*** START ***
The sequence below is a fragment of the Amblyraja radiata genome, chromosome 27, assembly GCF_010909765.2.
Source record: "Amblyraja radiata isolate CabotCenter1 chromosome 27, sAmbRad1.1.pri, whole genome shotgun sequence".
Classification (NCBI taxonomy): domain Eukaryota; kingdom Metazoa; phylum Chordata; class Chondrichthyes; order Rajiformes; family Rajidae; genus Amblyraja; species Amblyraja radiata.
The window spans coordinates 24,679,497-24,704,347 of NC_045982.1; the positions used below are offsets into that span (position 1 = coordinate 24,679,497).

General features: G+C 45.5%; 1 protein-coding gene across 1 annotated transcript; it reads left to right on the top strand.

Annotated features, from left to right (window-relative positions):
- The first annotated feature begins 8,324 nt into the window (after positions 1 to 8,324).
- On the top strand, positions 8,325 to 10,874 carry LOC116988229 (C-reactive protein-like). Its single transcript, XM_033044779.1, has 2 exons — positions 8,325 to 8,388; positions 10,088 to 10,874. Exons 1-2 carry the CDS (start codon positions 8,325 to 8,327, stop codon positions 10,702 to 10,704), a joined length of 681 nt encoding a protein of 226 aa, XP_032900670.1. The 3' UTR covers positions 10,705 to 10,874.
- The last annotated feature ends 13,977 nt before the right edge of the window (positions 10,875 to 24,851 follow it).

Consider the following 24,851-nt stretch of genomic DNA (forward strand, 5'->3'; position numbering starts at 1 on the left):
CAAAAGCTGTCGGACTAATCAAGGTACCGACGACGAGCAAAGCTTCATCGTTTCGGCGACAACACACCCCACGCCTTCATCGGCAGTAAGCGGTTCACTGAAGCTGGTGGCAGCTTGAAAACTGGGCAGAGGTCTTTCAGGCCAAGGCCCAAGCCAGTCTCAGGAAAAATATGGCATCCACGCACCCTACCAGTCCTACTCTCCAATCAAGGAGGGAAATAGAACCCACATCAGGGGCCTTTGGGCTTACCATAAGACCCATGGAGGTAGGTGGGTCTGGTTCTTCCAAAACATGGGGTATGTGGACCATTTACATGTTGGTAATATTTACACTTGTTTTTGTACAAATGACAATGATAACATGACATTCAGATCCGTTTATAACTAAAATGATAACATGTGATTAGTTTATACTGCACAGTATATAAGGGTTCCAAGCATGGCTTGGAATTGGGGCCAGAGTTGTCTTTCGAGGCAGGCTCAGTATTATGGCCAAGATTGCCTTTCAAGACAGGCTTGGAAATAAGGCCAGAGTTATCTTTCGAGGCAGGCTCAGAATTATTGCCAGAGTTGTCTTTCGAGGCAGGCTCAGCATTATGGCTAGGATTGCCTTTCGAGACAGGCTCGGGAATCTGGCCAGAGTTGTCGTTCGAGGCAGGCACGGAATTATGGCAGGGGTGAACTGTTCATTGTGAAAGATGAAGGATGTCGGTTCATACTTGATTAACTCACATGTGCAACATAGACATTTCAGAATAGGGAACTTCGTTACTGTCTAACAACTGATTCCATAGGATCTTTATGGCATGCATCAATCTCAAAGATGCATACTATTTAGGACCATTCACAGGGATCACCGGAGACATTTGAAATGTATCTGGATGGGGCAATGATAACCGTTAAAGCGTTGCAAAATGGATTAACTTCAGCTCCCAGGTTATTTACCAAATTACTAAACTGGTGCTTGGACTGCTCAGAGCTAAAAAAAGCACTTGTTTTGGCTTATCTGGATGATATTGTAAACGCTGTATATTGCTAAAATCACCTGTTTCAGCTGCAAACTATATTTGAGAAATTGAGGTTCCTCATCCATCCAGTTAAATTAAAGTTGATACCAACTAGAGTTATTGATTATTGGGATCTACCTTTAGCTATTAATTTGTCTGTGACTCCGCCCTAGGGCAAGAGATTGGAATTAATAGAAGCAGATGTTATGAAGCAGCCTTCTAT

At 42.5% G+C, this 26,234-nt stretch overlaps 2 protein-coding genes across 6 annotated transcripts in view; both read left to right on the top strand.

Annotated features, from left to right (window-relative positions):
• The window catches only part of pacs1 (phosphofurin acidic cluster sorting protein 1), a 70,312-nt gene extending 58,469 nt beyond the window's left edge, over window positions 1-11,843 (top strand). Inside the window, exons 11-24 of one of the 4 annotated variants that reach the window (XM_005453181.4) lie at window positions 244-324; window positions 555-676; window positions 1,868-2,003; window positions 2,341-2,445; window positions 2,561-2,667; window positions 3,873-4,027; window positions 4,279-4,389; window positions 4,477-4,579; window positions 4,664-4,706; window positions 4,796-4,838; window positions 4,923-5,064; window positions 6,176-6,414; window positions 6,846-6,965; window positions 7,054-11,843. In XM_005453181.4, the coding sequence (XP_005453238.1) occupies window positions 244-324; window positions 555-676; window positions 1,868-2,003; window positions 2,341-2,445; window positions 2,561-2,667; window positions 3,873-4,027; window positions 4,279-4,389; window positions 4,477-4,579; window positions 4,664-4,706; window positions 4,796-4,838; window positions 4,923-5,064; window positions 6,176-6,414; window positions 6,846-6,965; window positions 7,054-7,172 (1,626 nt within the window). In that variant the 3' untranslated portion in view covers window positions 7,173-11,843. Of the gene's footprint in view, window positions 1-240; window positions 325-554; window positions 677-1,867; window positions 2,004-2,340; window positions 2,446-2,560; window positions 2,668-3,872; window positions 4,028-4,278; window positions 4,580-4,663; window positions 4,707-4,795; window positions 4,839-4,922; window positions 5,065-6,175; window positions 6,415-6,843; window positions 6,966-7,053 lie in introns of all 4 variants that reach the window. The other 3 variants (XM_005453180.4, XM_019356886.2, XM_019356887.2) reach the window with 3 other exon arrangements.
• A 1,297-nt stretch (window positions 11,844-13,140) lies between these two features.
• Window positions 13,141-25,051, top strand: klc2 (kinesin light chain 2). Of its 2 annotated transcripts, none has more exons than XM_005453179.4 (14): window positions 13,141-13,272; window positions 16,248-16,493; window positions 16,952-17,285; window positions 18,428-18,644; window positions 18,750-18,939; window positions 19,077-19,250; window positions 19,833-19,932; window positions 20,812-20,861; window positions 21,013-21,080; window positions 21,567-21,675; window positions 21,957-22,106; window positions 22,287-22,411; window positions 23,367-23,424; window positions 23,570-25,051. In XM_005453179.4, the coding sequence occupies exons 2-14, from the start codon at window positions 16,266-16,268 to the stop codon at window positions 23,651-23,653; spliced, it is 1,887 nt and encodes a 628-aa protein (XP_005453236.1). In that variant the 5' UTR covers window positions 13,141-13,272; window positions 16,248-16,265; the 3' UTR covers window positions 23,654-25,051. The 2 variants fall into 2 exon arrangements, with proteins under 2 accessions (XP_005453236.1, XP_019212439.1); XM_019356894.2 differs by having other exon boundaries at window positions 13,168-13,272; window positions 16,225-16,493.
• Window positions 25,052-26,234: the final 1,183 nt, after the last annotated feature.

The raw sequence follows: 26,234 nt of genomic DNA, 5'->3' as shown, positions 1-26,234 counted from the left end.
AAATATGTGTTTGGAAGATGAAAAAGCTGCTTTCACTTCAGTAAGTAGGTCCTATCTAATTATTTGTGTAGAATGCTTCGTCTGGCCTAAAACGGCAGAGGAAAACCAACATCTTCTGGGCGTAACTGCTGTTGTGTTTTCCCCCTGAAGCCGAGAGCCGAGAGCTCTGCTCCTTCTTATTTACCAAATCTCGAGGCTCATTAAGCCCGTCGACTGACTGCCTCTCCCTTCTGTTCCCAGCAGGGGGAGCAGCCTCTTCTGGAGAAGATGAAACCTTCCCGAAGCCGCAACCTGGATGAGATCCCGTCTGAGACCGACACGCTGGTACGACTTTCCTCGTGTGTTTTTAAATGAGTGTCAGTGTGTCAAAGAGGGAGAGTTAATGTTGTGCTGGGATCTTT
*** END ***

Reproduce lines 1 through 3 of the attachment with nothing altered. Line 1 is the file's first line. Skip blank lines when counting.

The sequence below is a fragment of the Amblyraja radiata genome, chromosome 27, assembly GCF_010909765.2.
Source record: "Amblyraja radiata isolate CabotCenter1 chromosome 27, sAmbRad1.1.pri, whole genome shotgun sequence".
Classification (NCBI taxonomy): domain Eukaryota; kingdom Metazoa; phylum Chordata; class Chondrichthyes; order Rajiformes; family Rajidae; genus Amblyraja; species Amblyraja radiata.